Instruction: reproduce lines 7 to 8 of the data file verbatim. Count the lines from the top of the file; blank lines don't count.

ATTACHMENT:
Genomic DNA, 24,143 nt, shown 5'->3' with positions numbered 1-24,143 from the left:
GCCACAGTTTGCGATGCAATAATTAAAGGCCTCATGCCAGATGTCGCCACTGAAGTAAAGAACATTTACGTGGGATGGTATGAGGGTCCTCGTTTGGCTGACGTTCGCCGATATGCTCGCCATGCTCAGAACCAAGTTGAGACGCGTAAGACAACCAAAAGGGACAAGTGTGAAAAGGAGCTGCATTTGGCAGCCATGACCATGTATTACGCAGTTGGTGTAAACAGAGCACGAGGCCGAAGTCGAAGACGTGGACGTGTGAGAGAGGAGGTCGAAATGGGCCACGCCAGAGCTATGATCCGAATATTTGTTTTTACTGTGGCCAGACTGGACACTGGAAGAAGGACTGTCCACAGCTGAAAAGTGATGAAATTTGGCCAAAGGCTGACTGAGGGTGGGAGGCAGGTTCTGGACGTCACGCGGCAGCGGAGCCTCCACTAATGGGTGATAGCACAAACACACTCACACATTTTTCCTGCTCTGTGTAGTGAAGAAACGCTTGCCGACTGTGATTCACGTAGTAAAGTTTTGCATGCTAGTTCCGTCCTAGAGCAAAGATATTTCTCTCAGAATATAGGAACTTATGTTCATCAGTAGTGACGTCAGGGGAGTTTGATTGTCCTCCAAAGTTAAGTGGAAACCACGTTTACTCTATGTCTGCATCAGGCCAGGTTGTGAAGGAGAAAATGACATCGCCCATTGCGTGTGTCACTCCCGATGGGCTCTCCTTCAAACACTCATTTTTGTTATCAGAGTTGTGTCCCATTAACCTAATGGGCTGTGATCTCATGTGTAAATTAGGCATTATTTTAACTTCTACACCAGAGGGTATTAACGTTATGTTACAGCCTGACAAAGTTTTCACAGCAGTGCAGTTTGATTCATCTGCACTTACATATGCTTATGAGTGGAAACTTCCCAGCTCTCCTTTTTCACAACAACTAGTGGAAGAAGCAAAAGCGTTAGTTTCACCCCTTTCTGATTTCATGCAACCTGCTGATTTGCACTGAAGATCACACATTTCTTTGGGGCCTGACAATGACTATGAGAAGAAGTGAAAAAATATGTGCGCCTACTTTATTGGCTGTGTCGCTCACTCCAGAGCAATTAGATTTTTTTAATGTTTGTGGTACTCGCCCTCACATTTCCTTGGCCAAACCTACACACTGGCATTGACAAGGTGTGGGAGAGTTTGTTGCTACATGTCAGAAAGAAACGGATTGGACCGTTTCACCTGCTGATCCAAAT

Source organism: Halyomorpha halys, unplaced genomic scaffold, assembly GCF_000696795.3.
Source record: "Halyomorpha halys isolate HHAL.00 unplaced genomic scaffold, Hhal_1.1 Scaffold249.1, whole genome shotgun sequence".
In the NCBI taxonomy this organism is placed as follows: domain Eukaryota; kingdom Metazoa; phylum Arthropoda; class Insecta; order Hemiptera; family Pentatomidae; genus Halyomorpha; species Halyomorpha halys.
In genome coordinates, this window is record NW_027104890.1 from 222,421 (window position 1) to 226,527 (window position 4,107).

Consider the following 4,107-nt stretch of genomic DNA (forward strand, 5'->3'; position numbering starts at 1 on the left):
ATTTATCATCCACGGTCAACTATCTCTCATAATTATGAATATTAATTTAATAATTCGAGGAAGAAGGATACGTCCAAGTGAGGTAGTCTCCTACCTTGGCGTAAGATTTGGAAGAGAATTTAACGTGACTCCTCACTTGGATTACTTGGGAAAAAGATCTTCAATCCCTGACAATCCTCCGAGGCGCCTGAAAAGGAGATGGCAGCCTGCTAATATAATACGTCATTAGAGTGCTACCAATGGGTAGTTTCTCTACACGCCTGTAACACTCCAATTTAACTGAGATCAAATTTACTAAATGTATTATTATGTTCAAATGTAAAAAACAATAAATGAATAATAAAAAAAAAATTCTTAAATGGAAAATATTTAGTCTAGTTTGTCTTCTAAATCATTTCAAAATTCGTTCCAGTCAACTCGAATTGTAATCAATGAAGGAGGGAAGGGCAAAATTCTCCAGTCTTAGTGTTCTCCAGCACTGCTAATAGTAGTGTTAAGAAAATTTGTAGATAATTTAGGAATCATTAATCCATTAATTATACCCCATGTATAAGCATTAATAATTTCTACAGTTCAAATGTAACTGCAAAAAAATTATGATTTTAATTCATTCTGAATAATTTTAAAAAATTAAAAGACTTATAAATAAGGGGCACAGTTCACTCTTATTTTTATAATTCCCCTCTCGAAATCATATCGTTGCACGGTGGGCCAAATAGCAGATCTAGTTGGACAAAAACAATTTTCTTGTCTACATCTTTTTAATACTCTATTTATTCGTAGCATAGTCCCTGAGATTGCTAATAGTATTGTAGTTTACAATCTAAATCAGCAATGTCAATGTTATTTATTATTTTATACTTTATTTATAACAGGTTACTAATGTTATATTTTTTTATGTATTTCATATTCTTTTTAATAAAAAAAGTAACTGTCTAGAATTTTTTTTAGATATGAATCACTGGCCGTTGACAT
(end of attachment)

Consider the following 4,107-nt stretch of genomic DNA (forward strand, 5'->3'; position numbering starts at 1 on the left):
ATTTATCATCCACGGTCAACTATCTCTCATAATTATGAATATTAATTTAATAATTCGAGGAAGAAGGATACGTCCAAGTGAGGTAGTCTCCTACCTTGGCGTAAGATTTGGAAGAGAATTTAACGTGACTCCTCACTTGGATTACTTGGGAAAAAGATCTTCAATCCCTGACAATCCTCCGAGGCGCCTGAAAAGGAGATGGCAGCCTGCTAATATAATACGTCATTAGAGTGCTACCAATGGGTAGTTTCTCTACACGCCTGTAACACTCCAATTTAACTGAGATCAAATTTACTAAATGTATTATTATGTTCAAATGTAAAAAACAATAAATGAATAATAAAAAAAAAATTCTTAAATGGAAAATATTTAGTCTAGTTTGTCTTCTAAATCATTTCAAAATTCGTTCCAGTCAACTCGAATTGTAATCAATGAAGGAGGGAAGGGCAAAATTCTCCAGTCTTAGTGTTCTCCAGCACTGCTAATAGTAGTGTTAAGAAAATTTGTAGATAATTTAGGAATCATTAATCCATTAATTATACCCCATGTATAAGCATTAATAATTTCTACAGTTCAAATGTAACTGCAAAAAAATTATGATTTTAATTCATTCTGAATAATTTTAAAAAATTAAAAGACTTATAAATAAGGGGCACAGTTCACTCTTATTTTTATAATTCCCCTCTCGAAATCATATCGTTGCACGGTGGGCCAAATAGCAGATCTAGTTGGACAAAAACAATTTTCTTGTCTACATCTTTTTAATACTCTATTTATTCGTAGCATAGTCCCTGAGATTGCTAATAGTATTGTAGTTTACAATCTAAATCAGCAATGTCAATGTTATTTATTATTTTATACTTTATTTATAACAGGTTACTAATGTTATATTTTTTTATGTATTTCATATTCTTTTTAATAAAAAAAGTAACTGTCTAGAATTTTTTTTAGATATGAATCACTGGCCGTTGACAT